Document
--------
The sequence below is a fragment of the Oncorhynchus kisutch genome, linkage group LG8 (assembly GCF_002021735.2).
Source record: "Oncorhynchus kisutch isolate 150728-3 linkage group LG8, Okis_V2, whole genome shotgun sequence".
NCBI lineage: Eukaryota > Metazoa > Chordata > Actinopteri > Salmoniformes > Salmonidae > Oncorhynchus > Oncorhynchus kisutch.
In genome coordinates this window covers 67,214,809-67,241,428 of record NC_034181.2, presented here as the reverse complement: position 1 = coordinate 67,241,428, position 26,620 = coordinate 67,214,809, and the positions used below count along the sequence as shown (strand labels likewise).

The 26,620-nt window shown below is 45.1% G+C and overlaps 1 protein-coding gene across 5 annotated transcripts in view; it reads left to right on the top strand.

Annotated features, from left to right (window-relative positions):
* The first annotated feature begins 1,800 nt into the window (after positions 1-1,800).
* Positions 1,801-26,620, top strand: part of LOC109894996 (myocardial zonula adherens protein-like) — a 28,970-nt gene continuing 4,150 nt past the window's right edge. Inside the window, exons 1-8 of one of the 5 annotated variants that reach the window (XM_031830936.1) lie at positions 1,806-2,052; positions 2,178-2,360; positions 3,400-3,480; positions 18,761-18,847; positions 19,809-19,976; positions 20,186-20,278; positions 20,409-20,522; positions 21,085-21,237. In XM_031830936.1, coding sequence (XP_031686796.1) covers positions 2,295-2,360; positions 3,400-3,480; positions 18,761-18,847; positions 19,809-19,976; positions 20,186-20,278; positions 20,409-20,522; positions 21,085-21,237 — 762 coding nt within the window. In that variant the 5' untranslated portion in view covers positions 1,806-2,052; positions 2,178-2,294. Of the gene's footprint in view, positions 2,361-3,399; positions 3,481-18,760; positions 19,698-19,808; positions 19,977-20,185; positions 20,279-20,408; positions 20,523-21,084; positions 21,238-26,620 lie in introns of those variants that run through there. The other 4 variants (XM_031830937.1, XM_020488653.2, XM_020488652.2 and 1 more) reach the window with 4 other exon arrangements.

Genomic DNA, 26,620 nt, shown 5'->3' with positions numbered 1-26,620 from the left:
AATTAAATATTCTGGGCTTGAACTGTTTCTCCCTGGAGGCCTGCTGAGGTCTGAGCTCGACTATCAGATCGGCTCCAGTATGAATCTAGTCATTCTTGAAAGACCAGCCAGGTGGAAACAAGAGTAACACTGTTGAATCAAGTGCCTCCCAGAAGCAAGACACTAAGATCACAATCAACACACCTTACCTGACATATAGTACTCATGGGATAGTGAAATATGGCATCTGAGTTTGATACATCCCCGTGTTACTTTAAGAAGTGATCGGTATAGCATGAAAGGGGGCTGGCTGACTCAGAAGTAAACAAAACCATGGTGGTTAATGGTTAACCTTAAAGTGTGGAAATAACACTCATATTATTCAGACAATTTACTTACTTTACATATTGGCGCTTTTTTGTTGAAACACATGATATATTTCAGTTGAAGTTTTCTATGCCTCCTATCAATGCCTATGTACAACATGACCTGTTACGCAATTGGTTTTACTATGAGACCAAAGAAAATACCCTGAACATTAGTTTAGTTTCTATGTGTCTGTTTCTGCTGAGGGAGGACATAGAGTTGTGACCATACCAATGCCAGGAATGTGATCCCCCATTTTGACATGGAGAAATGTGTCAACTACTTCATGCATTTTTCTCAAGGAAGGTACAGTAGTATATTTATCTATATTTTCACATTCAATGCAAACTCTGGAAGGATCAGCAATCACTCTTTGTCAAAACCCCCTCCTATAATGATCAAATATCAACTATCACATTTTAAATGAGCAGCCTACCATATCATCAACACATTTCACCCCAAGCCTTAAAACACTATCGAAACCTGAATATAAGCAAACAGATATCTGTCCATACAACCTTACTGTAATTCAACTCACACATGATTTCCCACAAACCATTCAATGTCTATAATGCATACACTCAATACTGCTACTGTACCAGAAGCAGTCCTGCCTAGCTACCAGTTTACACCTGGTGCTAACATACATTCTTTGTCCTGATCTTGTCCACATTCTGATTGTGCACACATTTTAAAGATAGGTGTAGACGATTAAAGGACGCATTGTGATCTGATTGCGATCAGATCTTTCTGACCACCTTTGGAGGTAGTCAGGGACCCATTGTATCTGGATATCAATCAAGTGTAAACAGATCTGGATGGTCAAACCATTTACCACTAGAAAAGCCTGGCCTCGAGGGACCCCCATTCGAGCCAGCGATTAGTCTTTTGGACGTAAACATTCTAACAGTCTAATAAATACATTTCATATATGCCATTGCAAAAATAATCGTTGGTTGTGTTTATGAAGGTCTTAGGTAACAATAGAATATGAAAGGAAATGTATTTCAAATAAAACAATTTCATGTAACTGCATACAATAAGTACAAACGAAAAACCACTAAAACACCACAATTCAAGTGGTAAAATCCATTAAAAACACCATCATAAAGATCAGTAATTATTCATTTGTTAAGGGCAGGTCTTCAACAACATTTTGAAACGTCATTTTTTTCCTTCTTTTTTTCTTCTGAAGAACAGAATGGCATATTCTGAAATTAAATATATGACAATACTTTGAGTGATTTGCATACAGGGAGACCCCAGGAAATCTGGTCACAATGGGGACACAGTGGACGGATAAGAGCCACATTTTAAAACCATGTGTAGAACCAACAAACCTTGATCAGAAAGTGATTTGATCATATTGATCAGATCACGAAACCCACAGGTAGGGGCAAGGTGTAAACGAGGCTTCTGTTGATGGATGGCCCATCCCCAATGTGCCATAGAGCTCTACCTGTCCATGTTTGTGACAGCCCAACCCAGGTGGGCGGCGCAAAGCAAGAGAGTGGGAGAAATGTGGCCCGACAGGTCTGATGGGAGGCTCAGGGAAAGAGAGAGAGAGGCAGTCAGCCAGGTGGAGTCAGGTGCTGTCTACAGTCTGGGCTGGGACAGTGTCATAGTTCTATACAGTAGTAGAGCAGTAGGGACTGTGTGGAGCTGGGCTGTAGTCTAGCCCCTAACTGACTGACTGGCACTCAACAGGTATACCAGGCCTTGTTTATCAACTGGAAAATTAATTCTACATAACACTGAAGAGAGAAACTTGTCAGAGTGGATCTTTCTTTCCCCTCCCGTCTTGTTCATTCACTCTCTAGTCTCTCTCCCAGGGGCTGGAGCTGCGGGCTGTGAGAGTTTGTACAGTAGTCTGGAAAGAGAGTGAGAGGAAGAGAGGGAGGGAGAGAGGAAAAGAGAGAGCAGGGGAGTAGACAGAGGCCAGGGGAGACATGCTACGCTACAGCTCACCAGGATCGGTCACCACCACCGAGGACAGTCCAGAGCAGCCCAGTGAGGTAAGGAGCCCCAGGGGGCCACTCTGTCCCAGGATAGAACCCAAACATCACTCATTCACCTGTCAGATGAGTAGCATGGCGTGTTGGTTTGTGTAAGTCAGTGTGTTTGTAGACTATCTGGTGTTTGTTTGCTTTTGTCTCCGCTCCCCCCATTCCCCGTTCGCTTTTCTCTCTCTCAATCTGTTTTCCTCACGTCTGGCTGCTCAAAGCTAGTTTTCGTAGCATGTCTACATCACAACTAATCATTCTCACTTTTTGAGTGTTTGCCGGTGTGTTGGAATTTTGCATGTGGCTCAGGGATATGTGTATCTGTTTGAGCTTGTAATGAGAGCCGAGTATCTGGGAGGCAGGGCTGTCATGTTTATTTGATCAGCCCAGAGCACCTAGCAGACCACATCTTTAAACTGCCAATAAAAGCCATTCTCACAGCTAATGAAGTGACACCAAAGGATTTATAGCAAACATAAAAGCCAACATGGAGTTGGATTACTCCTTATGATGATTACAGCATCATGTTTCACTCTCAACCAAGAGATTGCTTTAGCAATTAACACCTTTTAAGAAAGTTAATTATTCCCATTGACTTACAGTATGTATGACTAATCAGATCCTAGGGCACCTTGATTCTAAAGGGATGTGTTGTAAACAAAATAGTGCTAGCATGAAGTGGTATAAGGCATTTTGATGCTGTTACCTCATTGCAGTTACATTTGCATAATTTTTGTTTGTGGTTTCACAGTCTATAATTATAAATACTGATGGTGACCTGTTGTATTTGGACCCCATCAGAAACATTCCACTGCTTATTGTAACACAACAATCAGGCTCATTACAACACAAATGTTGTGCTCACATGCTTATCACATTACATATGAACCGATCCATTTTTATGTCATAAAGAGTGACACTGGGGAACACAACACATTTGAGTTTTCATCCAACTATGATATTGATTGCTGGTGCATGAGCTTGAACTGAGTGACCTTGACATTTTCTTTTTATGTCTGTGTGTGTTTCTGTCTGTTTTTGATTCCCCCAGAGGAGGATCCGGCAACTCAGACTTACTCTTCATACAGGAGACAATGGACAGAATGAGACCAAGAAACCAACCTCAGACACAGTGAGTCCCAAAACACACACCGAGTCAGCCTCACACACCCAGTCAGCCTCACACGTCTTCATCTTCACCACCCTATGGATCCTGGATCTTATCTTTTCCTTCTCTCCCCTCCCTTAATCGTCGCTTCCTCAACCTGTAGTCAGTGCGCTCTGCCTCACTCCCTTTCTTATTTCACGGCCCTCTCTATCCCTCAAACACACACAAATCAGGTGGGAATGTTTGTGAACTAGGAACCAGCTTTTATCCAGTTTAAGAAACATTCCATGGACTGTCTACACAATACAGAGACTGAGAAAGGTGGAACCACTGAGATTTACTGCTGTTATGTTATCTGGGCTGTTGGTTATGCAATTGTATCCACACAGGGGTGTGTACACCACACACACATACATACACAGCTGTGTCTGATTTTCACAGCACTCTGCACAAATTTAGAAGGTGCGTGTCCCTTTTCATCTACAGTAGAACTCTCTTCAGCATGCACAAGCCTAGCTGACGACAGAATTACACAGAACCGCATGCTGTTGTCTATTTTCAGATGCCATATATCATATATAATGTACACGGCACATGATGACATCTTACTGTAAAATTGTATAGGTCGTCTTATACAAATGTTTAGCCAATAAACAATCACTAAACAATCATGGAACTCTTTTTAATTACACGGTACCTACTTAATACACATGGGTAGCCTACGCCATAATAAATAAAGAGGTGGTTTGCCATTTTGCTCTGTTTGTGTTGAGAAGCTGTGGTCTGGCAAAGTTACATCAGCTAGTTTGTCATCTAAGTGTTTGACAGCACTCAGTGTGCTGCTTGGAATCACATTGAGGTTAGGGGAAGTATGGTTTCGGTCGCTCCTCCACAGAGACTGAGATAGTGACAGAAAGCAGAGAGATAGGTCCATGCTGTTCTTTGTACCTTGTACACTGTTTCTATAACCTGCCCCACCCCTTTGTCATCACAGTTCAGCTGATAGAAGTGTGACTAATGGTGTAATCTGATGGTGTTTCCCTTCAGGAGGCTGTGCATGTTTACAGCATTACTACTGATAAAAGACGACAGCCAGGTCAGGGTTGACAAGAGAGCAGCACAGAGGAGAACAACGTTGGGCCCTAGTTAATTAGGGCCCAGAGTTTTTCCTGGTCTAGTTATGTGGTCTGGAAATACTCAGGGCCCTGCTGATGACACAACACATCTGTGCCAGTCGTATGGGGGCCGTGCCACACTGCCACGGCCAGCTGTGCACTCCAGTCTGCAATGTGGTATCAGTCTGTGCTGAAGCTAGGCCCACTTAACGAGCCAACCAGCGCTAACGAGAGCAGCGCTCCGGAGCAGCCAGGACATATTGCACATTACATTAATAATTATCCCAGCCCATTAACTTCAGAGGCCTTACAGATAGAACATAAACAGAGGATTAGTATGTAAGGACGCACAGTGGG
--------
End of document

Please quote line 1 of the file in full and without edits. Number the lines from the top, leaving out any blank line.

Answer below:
The sequence below is a fragment of the Oncorhynchus kisutch genome, linkage group LG8 (assembly GCF_002021735.2).